Determinants in Foreign Exchange Rate

Internationalization of businesses has long since begun when companies through stiff competition looked for new markets and cheap materials and labor. And so to today a global foreign exchange market is not something new. Money is easily transferred from investors and borrower and buyers and sellers even across borders.

And since different countries use different currencies, money has to be converted. Conversion occurs when there is foreign currency exchange. The place where exchange of currency happens is called the foreign exchange market. On how much this currency equals to another is decided by the foreign exchange rate. The date on which two foreign currencies are exchanged is called a settlement date.

Foreign exchange is the largest market in the world. To put that statement in perspective, the sum total of physical goods traded globally in one year's time can be equivalent to a few days' transactions in the foreign exchange market even if you combine the stock markets of Tokyo and New York. The foreign exchange market at USD $1.4 trillion a day is much bigger.

And just how is foreign exchange rate determined? There are three factors that affect foreign exchange rate: supply and demand for money, government intervention and inflation.

For supply and demand of money: the more people want a certain currency the higher the foreign exchange rate will be of such currency. One time in 1988, currency investors got a hint the US dollars had bottomed against the Swiss Francs and is now ready for a rise. These investors rushed to the foreign exchange market to bid more and more in Francs to get the dollar they think will soon worth a high price in Francs. The ending was that the Franc fell and the dollar rose higher than expected.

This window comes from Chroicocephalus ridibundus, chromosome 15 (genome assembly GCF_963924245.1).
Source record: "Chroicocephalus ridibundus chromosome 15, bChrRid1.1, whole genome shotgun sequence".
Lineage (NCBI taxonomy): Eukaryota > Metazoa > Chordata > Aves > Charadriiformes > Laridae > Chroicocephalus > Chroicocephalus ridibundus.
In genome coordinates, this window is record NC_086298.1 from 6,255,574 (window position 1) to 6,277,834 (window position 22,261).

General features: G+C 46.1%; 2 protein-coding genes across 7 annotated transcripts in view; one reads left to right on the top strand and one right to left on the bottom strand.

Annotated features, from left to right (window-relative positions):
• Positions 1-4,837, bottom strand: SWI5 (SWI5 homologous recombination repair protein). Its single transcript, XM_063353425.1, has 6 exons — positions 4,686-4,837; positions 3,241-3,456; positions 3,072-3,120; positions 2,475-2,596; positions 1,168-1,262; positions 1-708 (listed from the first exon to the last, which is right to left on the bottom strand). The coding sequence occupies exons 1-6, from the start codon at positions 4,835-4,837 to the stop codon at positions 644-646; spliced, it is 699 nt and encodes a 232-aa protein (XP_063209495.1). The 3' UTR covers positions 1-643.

Foreign currency trading could also be affected by government intervention. The government exerts its influence on foreign exchange rate through actions of the central bank. Reducing the money circulated results to higher foreign exchange rate. More money in circulation on the other hand decreases foreign exchange rate. If foreign exchange rate is high, it becomes expensive to borrow money and so a project funded by borrowing becomes less lucrative for higher returns are expected to cover funding. Lower exchange rate, on the other hand, encourages greater economic activity.

Foreign exchange is also affected by the rate of inflation. The faster prices rise, the lesser is the value of money. Traders watch the development of inflation closely because inflation is said to erode the value of money. If $20 can buy two pairs of running shoes four years ago, by inflation it is possible that only a pair of shoes can be bought at present time.

When you see on TV that USD 1 is equivalent to a certain value of another country's currency, remember that that rate settled that way because of government intervention, supply and demand of money and inflation. There might be other factors affecting foreign exchange rate but these are the main ones.